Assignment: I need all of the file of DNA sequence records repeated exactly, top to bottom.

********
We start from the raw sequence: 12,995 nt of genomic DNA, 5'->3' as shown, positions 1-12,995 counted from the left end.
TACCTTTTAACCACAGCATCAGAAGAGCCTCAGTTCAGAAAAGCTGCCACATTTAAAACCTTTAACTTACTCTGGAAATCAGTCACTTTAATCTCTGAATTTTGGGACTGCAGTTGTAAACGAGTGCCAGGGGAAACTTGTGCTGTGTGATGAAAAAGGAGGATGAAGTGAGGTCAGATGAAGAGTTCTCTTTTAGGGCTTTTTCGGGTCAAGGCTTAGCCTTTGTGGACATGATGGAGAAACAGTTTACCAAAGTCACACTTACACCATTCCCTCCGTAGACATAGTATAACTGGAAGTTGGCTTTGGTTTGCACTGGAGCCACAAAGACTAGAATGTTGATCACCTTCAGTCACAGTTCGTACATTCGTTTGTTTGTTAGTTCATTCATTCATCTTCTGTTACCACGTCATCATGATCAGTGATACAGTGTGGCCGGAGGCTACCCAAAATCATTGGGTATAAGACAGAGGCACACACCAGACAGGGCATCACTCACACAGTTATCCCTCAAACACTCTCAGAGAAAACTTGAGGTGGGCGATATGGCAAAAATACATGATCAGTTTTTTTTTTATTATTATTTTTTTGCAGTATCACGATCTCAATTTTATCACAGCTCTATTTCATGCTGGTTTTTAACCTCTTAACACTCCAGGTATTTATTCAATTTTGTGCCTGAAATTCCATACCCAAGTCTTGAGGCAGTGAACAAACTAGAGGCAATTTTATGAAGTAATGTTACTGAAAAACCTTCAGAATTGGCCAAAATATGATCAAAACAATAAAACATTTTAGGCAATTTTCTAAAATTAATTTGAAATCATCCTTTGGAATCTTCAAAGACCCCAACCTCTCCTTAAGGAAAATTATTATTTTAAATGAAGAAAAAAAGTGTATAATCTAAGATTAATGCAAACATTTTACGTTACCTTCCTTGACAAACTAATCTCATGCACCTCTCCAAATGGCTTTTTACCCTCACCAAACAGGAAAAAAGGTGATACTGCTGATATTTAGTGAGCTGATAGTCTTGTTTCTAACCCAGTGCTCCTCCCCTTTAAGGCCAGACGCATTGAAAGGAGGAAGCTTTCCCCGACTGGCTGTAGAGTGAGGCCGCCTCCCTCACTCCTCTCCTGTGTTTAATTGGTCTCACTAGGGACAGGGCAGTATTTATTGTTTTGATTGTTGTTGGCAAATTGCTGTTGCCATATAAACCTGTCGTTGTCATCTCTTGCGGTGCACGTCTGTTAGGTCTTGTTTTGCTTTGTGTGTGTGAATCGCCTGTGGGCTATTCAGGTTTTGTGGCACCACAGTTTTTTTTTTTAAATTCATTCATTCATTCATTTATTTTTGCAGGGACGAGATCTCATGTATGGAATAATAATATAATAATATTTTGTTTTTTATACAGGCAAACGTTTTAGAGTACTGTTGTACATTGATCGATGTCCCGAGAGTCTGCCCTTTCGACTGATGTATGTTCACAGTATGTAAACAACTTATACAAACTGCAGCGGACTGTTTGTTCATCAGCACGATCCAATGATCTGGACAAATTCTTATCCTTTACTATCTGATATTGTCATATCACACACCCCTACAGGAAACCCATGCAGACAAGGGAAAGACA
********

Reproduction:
We start from the raw sequence: 12,995 nt of genomic DNA, 5'->3' as shown, positions 1-12,995 counted from the left end.
TACCTTTTAACCACAGCATCAGAAGAGCCTCAGTTCAGAAAAGCTGCCACATTTAAAACCTTTAACTTACTCTGGAAATCAGTCACTTTAATCTCTGAATTTTGGGACTGCAGTTGTAAACGAGTGCCAGGGGAAACTTGTGCTGTGTGATGAAAAAGGAGGATGAAGTGAGGTCAGATGAAGAGTTCTCTTTTAGGGCTTTTTCGGGTCAAGGCTTAGCCTTTGTGGACATGATGGAGAAACAGTTTACCAAAGTCACACTTACACCATTCCCTCCGTAGACATAGTATAACTGGAAGTTGGCTTTGGTTTGCACTGGAGCCACAAAGACTAGAATGTTGATCACCTTCAGTCACAGTTCGTACATTCGTTTGTTTGTTAGTTCATTCATTCATCTTCTGTTACCACGTCATCATGATCAGTGATACAGTGTGGCCGGAGGCTACCCAAAATCATTGGGTATAAGACAGAGGCACACACCAGACAGGGCATCACTCACACAGTTATCCCTCAAACACTCTCAGAGAAAACTTGAGGTGGGCGATATGGCAAAAATACATGATCAGTTTTTTTTTTATTATTATTTTTTTGCAGTATCACGATCTCAATTTTATCACAGCTCTATTTCATGCTGGTTTTTAACCTCTTAACACTCCAGGTATTTATTCAATTTTGTGCCTGAAATTCCATACCCAAGTCTTGAGGCAGTGAACAAACTAGAGGCAATTTTATGAAGTAATGTTACTGAAAAACCTTCAGAATTGGCCAAAATATGATCAAAACAATAAAACATTTTAGGCAATTTTCTAAAATTAATTTGAAATCATCCTTTGGAATCTTCAAAGACCCCAACCTCTCCTTAAGGAAAATTATTATTTTAAATGAAGAAAAAAAGTGTATAATCTAAGATTAATGCAAACATTTTACGTTACCTTCCTTGACAAACTAATCTCATGCACCTCTCCAAATGGCTTTTTACCCTCACCAAACAGGAAAAAAGGTGATACTGCTGATATTTAGTGAGCTGATAGTCTTGTTTCTAACCCAGTGCTCCTCCCCTTTAAGGCCAGACGCATTGAAAGGAGGAAGCTTTCCCCGACTGGCTGTAGAGTGAGGCCGCCTCCCTCACTCCTCTCCTGTGTTTAATTGGTCTCACTAGGGACAGGGCAGTATTTATTGTTTTGATTGTTGTTGGCAAATTGCTGTTGCCATATAAACCTGTCGTTGTCATCTCTTGCGGTGCACGTCTGTTAGGTCTTGTTTTGCTTTGTGTGTGTGAATCGCCTGTGGGCTATTCAGGTTTTGTGGCACCACAGTTTTTTTTTTTAAATTCATTCATTCATTCATTTATTTTTGCAGGGACGAGATCTCATGTATGGAATAATAATATAATAATATTTTGTTTTTTATACAGGCAAACGTTTTAGAGTACTGTTGTACATTGATCGATGTCCCGAGAGTCTGCCCTTTCGACTGATGTATGTTCACAGTATGTAAACAACTTATACAAACTGCAGCGGACTGTTTGTTCATCAGCACGATCCAATGATCTGGACAAATTCTTATCCTTTACTATCTGATATTGTCATATCACACACCCCTACAGGAAACCCATGCAGACAAGGGAAAGACA